Access to the ESA’s climate analysis toolbox will be particularly useful for climate change research studies among scientists and college students. The “toolbox,” which combines valuable information collected from satellite missions, has now become more widespread and available.
The toolbox was developed by the ESA’s Climate Change Initiative (CCI), and allows users to access, analyze, and visualise 122 terabytes of global satellite-derived climate observations covering the last 40 years, including interactions from Copernicus Sentinel missions.
The toolbox contains measurements of greenhouse-gas concentrations, sea-level fluctuations, ocean temperature, cloud cover, as well as changes in sea ice.
These observations are used to develop the IPCC assessment reports, which are critical for studying how Earth’s climate has evolved and how it will change in the future.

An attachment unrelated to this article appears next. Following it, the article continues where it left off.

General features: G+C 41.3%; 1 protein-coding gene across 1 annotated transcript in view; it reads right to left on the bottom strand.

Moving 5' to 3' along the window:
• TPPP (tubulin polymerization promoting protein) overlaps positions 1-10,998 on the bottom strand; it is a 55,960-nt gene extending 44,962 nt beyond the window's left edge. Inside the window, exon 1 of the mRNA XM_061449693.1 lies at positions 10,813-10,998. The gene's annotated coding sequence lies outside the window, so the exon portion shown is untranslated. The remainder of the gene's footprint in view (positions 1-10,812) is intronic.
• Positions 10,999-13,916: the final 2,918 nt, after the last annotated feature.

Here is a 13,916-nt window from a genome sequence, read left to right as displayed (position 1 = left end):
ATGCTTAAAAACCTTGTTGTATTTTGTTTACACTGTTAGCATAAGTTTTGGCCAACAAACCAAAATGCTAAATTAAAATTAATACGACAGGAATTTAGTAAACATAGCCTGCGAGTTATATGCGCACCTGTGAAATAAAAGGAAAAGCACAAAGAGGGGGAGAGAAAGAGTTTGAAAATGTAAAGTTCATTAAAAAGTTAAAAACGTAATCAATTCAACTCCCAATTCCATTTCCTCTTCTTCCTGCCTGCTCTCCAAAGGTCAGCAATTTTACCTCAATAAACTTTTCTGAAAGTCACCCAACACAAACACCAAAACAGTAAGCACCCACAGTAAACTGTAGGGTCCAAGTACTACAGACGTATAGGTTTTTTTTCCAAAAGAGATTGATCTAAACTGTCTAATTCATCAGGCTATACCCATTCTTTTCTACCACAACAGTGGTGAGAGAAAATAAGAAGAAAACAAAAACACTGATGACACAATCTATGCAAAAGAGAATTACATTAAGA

Dr. Rainer Hollmann from the Deutscher Wetterdienst DWD explained that the toolbox is able to fully integrate with researchers’ existing coding libraries through the Python Application Programming Interface.
“The toolbox also has a user-friendly interface giving students and non-programmers the power to interact with the data and learn how climate variables behave, change and interact,” said Dr. Hollmann.
According to the ESA, “To support the new release, a new training video is available and guides beginners in the fundamentals of ingesting and visualising climate data and how to perform operations to manipulate the data.”
By Chrissy Sexton, Earth.com Staff Writer
Image Credit: ESA